OK OK, we are 2 weeks into 2021. How about them New Years Resolutions? How are they going so far? You had great intentions and you still really want to accomplish them. However, Most New Year’s Resolutions Fail.
Here are Some Goal-Setting Strategies to Try Instead
As a new year begins, many people feel inspired to set lofty goals in the form of New Year’s resolutions. Often, however, the surge of ambition quickly fizzles out : studies indicate that January 17 is the average day by which most New Year’s resolutions have been abandoned. We are approaching that day this January 15.
While you may feel guilty or discouraged if you find that you are no longer pursuing your resolutions with the same fervor you had when you set them, the problem might not be you or the many other people who “fail” to achieve their new goals—it could lie in the fact that most New Year’s resolutions are written with an end goal in mind, without detailing the process by which that goal will be achieved.
Whether you’re planning to make formal New Year’s resolutions or you’re just thinking about things you’d like to improve in 2021, here are a few strategies to consider for setting attainable goals:
- Focus on the specific steps you will take in order to move closer to your goal. For example, instead of resolving to lose 15 pounds, promise yourself that you will exercise for 30 minutes three times a week. In addition to creating a process that is easy to follow and track your progress on, framing your resolutions like this will help you focus on the behavior changes required to move you in the direction of what you’d like to achieve—rather than setting a one-time goal that may leave you feeling discouraged if you fall short.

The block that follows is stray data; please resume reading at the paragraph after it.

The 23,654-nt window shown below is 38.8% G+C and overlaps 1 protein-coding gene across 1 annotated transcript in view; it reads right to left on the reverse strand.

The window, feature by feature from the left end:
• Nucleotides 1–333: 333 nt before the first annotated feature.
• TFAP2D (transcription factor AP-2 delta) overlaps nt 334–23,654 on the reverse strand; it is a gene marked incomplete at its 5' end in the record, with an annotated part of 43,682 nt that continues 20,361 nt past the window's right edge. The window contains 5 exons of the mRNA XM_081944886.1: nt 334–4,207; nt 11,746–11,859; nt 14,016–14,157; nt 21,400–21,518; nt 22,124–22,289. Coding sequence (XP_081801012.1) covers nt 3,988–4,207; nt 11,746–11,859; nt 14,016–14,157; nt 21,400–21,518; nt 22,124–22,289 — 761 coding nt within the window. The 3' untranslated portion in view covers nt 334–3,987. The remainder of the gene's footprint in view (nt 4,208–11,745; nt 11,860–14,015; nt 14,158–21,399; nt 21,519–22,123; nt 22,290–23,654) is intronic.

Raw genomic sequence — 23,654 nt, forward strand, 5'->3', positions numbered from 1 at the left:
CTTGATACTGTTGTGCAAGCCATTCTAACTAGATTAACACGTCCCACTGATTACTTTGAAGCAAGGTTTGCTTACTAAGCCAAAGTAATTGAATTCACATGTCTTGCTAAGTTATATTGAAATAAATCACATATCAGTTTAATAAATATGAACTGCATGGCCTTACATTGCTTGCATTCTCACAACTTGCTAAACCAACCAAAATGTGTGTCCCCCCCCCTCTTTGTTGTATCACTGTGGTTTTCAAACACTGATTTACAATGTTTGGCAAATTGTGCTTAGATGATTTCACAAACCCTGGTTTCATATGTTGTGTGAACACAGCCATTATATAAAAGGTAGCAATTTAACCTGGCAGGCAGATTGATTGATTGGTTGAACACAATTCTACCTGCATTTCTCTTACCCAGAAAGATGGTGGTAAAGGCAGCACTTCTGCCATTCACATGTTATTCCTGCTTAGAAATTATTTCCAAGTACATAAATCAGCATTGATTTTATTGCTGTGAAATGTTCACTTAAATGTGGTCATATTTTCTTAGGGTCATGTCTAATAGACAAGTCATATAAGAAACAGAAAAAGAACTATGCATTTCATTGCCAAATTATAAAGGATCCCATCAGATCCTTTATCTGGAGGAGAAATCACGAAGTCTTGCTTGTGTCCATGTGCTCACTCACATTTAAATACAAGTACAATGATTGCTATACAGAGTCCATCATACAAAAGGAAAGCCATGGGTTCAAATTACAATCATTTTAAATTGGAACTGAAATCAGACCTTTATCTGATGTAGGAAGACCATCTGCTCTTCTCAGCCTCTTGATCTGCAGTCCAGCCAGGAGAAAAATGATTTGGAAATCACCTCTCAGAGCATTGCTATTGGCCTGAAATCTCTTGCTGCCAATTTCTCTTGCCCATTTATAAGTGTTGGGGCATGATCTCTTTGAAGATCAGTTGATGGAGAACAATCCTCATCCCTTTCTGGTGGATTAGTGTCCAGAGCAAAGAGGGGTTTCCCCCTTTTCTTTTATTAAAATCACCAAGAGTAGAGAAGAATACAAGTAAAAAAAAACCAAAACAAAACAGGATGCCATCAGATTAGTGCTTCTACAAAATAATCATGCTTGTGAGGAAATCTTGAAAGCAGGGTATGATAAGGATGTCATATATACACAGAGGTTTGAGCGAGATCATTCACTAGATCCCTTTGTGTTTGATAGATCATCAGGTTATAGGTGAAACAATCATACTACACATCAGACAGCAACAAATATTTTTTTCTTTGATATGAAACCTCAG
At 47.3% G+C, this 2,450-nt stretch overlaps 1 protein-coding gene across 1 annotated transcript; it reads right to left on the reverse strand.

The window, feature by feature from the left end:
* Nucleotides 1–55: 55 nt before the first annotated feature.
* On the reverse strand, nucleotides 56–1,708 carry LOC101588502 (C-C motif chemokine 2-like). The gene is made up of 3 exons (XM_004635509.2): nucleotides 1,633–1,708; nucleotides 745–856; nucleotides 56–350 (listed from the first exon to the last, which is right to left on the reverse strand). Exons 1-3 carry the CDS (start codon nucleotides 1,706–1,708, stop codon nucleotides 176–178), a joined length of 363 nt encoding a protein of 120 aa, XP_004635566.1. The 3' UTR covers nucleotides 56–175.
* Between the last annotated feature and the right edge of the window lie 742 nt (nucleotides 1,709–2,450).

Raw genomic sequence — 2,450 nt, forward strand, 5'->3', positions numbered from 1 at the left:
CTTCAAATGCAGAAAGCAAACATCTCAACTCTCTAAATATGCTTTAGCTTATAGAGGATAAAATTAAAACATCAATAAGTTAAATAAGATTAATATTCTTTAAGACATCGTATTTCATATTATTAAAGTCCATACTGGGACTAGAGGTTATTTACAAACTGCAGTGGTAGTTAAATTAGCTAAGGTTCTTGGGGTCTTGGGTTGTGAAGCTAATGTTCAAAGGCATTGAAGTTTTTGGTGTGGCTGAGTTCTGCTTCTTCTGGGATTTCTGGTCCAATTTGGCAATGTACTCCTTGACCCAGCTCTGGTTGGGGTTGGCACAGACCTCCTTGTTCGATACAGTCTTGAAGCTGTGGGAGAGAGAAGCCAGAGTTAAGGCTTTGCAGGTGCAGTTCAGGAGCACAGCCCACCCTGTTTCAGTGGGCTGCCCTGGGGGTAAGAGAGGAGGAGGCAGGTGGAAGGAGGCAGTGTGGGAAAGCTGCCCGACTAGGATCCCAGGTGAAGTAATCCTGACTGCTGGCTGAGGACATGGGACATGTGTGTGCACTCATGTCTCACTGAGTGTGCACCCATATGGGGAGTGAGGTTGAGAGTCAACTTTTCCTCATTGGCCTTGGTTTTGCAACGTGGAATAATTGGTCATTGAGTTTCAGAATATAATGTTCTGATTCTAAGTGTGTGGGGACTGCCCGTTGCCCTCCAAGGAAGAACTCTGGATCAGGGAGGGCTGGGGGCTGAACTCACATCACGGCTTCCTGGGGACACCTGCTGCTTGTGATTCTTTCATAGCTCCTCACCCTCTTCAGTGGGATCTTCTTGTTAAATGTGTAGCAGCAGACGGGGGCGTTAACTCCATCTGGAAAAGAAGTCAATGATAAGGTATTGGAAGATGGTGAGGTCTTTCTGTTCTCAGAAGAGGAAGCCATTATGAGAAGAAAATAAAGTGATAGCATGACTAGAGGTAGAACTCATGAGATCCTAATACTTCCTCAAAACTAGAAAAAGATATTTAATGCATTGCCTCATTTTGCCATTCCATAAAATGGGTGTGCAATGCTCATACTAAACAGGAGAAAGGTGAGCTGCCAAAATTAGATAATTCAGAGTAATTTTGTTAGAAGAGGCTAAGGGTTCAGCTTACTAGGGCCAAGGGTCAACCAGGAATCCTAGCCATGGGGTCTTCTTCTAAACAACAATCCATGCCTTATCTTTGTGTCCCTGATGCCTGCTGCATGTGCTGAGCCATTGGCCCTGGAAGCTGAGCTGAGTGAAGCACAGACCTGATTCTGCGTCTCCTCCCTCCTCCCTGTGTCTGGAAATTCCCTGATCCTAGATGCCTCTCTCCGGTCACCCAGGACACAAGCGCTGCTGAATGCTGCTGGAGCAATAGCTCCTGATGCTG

- Be realistic. Another common pitfall when making New Year’s resolutions is to try to tackle too many or too challenging goals at once. As you think about what you’d like to achieve, be realistic about your time limitations and other obstacles you may face. Start small, with a focus on creating specific, achievable habits, and then expand on those habits as you gain momentum.
- Know your triggers and try to avoid them. Whether you’re trying to build better habits or eliminate negative ones, there are probably triggers that make it easy to fall back into your old ways. Recognize what these triggers are and make an effort to avoid them. For example, if you tend to buy junk food when you get hungry while grocery shopping, plan to have a healthy snack before a shopping trip in order to make the temptation less appealing. If you’re trying to have more productive mornings but tend to oversleep, place your alarm clock on the other side of the room to make pressing snooze more difficult.
- Celebrate your triumphs. Recognizing and rewarding yourself for achieving milestones—however small—on your journey to fulfilling your goals will help you maintain momentum and avoid getting discouraged when you encounter the inevitable setbacks.
Sources: usatoday.com & inc.com
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